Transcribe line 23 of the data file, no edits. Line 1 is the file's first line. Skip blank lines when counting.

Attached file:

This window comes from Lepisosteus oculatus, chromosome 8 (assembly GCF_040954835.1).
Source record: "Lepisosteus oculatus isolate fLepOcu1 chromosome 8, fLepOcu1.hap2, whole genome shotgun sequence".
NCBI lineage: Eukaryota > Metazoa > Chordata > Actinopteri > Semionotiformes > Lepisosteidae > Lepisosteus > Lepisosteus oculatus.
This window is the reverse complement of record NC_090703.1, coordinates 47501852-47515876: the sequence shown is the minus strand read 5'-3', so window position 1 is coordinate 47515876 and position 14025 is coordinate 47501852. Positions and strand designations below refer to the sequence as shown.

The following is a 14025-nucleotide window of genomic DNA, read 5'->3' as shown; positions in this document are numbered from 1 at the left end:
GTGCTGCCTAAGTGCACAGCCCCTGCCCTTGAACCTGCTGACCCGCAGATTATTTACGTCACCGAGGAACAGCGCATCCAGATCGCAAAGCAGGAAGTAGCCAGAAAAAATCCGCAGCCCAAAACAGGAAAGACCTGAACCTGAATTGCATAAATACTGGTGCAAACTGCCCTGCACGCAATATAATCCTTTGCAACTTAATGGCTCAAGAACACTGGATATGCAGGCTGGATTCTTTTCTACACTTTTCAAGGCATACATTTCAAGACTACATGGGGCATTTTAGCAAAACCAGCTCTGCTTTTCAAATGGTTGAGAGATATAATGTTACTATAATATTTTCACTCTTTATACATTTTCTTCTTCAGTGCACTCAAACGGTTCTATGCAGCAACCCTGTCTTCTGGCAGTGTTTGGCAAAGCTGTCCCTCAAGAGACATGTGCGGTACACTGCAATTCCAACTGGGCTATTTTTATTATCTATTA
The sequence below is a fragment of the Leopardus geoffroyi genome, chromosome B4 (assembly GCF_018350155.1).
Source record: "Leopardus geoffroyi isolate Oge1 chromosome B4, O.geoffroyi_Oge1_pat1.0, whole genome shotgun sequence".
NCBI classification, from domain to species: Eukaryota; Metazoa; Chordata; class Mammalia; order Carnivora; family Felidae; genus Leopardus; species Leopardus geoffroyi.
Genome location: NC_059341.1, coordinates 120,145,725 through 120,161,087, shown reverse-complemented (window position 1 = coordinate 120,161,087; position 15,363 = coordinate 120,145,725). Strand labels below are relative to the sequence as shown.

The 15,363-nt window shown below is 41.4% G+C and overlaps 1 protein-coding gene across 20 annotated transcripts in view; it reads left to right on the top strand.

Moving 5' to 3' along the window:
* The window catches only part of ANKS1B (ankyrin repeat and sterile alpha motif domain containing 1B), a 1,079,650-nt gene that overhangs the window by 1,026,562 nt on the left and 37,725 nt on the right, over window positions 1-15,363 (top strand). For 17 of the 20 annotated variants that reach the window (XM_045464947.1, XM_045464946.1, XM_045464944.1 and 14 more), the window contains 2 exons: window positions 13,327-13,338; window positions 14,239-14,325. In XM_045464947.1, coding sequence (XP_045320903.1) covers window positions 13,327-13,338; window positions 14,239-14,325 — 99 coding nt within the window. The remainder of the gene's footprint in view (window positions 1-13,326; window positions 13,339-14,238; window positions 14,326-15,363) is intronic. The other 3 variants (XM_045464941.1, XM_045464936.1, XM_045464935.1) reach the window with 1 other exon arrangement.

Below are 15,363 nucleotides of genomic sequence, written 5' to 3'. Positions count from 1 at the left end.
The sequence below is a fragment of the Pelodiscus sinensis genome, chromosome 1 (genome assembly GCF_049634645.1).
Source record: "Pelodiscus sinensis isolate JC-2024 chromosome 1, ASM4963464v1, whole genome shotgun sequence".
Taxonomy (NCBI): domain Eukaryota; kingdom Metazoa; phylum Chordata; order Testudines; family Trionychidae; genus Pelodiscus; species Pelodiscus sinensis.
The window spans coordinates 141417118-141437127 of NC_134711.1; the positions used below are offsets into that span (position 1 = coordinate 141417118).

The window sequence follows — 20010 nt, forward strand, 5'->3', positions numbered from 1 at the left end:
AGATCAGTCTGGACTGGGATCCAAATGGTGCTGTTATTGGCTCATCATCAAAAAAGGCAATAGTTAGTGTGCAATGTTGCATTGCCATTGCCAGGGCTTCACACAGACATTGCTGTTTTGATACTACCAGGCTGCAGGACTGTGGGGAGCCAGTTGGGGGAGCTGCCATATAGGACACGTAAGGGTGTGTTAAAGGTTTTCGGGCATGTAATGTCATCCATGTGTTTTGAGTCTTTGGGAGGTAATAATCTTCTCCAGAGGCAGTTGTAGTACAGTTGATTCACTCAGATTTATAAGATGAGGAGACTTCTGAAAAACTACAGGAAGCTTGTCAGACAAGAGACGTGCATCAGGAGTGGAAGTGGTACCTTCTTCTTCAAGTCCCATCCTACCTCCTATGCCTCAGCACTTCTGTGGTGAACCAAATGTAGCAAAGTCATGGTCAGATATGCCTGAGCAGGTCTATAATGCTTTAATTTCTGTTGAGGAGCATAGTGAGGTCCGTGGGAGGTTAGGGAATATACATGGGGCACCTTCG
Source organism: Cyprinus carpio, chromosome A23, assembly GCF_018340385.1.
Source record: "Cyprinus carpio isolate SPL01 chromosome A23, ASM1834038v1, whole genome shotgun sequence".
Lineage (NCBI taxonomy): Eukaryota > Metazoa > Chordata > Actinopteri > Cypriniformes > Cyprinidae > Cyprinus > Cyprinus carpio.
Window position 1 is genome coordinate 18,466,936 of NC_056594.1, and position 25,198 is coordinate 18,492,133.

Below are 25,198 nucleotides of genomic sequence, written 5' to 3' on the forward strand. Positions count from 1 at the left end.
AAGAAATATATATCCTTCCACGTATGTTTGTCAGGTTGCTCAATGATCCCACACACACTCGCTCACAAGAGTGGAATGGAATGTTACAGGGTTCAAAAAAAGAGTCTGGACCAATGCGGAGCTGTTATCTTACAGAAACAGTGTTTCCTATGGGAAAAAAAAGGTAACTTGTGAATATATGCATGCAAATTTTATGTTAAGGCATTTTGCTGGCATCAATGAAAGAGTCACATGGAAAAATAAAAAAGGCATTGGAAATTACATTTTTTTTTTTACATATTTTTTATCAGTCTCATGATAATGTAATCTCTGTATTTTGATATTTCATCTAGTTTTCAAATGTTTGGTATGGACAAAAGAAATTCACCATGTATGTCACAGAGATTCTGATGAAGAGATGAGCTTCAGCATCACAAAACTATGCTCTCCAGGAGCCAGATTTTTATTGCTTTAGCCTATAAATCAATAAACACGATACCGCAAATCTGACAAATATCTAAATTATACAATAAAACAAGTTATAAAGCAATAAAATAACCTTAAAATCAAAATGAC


Lineage (NCBI taxonomy): Eukaryota > Metazoa > Chordata > Actinopteri > Cypriniformes > Cyprinidae > Cyprinus > Cyprinus carpio.